As a final point, notice that the our efficient filter requires a delay line of length \(\small\textstyle L+1\), compared with the FIR delay line of length, \(\small\textstyle L\). However, this is a small price to pay for the computation advantage of a filter just requiring one addition and one subtraction. As such, the MA filter of Eqn. \(\small\textstyle\eqref{TF}\) presented herein is very attractive for very low power processors, such as the Arm Cortex-M0 that have been traditionally overlooked for DSP operations.

Implementation

The MA filter of Eqn. \(\small\textstyle\eqref{TF}\) may be implemented in ASN FilterScript as follows:

 
ClearH1;  // clear primary filter from cascade 
interface L = {2,32,2,4}; // interface variable definition 

Main() 
Num = {1,zeros(L-1),-1}; // define numerator coefficients 
Den = {1,-1}; // define denominator coefficients 
Gain = 1/L; // define gain 



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A digital filter is a mathematical algorithm that operates on a digital dataset (e.g. sensor data) in order extract information of interest and remove any unwanted information. Applications of this type of technology, include removing glitches from sensor data or even cleaning up noise on a measured signal for easier data analysis. But how do we choose the best type of digital filter for our application? And what are the differences between a IIR filter and a FIR filter?

Digital filters are divided into the following two categories:

  • Infinite impulse response (IIR)
  • Finite impulse response (FIR)

As the names suggest, each type of filter is categorised by the length of its impulse response. However, before beginning with a detailed mathematical analysis, it is prudent to appreciate the differences in performance and characteristics of each type of filter.

Example

In order to illustrate the differences between an IIR and FIR, the frequency response of a 14th order FIR (solid line), and a 4th order Chebyshev Type I IIR (dashed line) is shown below in Figure 1.  Notice that although the magnitude spectra have a similar degree of attenuation, the phase spectrum of the IIR filter is non-linear in the passband (\(\small 0\rightarrow7.5Hz\)), and becomes very non-linear at the cut-off frequency, \(\small f_c=7.5Hz\). Also notice that the FIR requires a higher number of coefficients (15 vs the IIR’s 10) to match the attenuation characteristics of the IIR.

FIR vs IIR: frequency response of a 14th order FIR (solid line), and a 4th order Chebyshev Type I IIR (dashed line); Fir Filter, IIR Filter
Figure 1: FIR vs IIR: frequency response of a 14th order FIR (solid line), and a 4th order Chebyshev Type I IIR (dashed line)

These are just some of the differences between the two types of filters. A detailed summary of the main advantages and disadvantages of each type of filter will now follow.

IIR filters

IIR (infinite impulse response) filters are generally chosen for applications where linear phase is not too important and memory is limited. They have been widely deployed in audio equalisation, biomedical sensor signal processing, IoT/IIoT smart sensors and high-speed telecommunication/RF applications.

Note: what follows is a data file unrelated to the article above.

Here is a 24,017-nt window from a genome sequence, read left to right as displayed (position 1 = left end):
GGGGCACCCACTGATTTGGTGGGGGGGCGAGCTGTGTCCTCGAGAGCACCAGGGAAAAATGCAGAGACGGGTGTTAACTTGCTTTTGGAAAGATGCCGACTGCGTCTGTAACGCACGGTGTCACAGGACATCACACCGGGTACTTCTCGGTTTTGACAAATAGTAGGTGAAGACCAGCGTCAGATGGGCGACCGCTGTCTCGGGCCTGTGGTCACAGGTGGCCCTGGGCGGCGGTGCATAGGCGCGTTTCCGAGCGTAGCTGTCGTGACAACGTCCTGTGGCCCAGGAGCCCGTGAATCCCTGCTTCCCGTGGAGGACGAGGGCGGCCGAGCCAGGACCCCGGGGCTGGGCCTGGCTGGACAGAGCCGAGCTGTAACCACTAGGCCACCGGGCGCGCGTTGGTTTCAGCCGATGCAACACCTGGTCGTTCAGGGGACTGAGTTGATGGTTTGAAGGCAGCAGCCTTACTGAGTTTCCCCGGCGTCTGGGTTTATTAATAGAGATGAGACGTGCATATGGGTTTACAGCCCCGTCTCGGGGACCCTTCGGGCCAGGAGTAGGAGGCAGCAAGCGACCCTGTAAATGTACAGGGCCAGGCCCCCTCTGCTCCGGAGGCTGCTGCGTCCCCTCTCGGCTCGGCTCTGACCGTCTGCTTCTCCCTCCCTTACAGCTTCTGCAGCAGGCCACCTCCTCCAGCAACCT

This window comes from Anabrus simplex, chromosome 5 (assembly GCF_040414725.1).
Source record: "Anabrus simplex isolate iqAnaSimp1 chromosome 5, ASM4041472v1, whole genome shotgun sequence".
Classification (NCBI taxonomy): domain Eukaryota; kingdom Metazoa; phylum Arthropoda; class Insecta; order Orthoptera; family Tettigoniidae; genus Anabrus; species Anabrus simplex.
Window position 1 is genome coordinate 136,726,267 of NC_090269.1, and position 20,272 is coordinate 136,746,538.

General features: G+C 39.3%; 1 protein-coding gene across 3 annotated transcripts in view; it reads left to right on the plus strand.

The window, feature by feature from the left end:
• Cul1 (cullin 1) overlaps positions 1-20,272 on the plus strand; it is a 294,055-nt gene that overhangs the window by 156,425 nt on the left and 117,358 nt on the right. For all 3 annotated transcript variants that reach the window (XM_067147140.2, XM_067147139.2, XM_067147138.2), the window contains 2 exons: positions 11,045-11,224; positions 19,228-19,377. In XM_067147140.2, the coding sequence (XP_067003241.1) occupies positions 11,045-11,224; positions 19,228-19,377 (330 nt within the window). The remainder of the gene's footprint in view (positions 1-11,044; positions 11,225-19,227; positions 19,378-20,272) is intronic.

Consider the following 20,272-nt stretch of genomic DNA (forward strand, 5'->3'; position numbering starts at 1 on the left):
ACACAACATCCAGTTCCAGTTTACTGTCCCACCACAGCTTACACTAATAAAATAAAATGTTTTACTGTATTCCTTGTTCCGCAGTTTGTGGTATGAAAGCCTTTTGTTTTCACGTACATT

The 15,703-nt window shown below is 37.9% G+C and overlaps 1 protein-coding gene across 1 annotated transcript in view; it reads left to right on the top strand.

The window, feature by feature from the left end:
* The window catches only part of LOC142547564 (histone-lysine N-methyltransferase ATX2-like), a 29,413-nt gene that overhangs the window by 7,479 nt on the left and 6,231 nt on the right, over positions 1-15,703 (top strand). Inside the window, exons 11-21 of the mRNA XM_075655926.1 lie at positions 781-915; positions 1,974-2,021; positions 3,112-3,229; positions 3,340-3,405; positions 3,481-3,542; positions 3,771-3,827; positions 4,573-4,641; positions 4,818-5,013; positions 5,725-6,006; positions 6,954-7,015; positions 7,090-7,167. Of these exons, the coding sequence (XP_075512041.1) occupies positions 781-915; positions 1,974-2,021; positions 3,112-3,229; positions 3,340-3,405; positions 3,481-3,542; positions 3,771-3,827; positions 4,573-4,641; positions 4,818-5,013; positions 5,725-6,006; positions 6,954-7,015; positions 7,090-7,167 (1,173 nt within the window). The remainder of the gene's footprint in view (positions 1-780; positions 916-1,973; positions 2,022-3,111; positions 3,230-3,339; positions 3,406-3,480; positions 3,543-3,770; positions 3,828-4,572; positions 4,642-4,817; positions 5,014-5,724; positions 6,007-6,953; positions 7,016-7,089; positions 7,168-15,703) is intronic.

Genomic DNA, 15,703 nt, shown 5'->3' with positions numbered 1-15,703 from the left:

Advantages

  • Low implementation cost: requires less coefficients and memory than FIR filters in order to satisfy a similar set of specifications, i.e., cut-off frequency and stopband attenuation.
  • Low latency: suitable for real-time control and very high-speed RF applications by virtue of the low number of coefficients.
  • Analog equivalent: May be used for mimicking the characteristics of analog filters using s-z plane mapping transforms.

Disadvantages

  • Non-linear phase characteristics: The phase charactersitics of an IIR filter are generally nonlinear, especially near the cut-off frequencies. All-pass equalisation filters can be used in order to improve the passband phase characteristics.
  • More detailed analysis: Requires more scaling and numeric overflow analysis when implemented in fixed point. The Direct form II filter structure is especially sensitive to the effects of quantisation, and requires special care during the design phase.
  • Numerical stability: Less numerically stable than their FIR (finite impulse response) counterparts, due to the feedback paths.

FIR filters

FIR (finite impulse response) filters are generally chosen for applications where linear phase is important and a decent amount of memory and computational performance are available. They have a widely deployed in audio and biomedical signal enhancement applications. Their all-zero structure (discussed below) ensures that they never become unstable for any type of input signal, which gives them a distinct advantage over the IIR.

Advantages

  • Linear phase: FIRs can be easily designed to have linear phase. This means that no phase distortion is introduced into the signal to be filtered, as all frequencies are shifted in time by the same amount – thus maintaining their relative harmonic relationships (i.e. constant group and phase delay). This is certainly not case with IIR filters, that have a non-linear phase characteristic.   
  • Stability: As FIRs do not use previous output values to compute their present output, i.e. they have no feedback, they can never become unstable for any type of input signal, which is gives them a distinct advantage over IIR filters.
  • Arbitrary frequency response: The Parks-McClellan and ASN FilterScript’s firarb() function allow for the design of an FIR with an arbitrary magnitude response. This means that an FIR can be customised more easily than an IIR.
  • Fixed point performance: the effects of quantisation are less severe than that of an IIR.

Disadvantages

  • High computational and memory requirement: FIRs usually require many more coefficients for achieving a sharp cut-off than their IIR counterparts. The consequence of this is that they require much more memory and significantly a higher amount of MAC (multiple and accumulate) operations. However, modern microcontroller architectures based on the Arm’s Cortex-M cores now include DSP hardware support via SIMD (signal instruction, multiple data) that expedite the filtering operation significantly.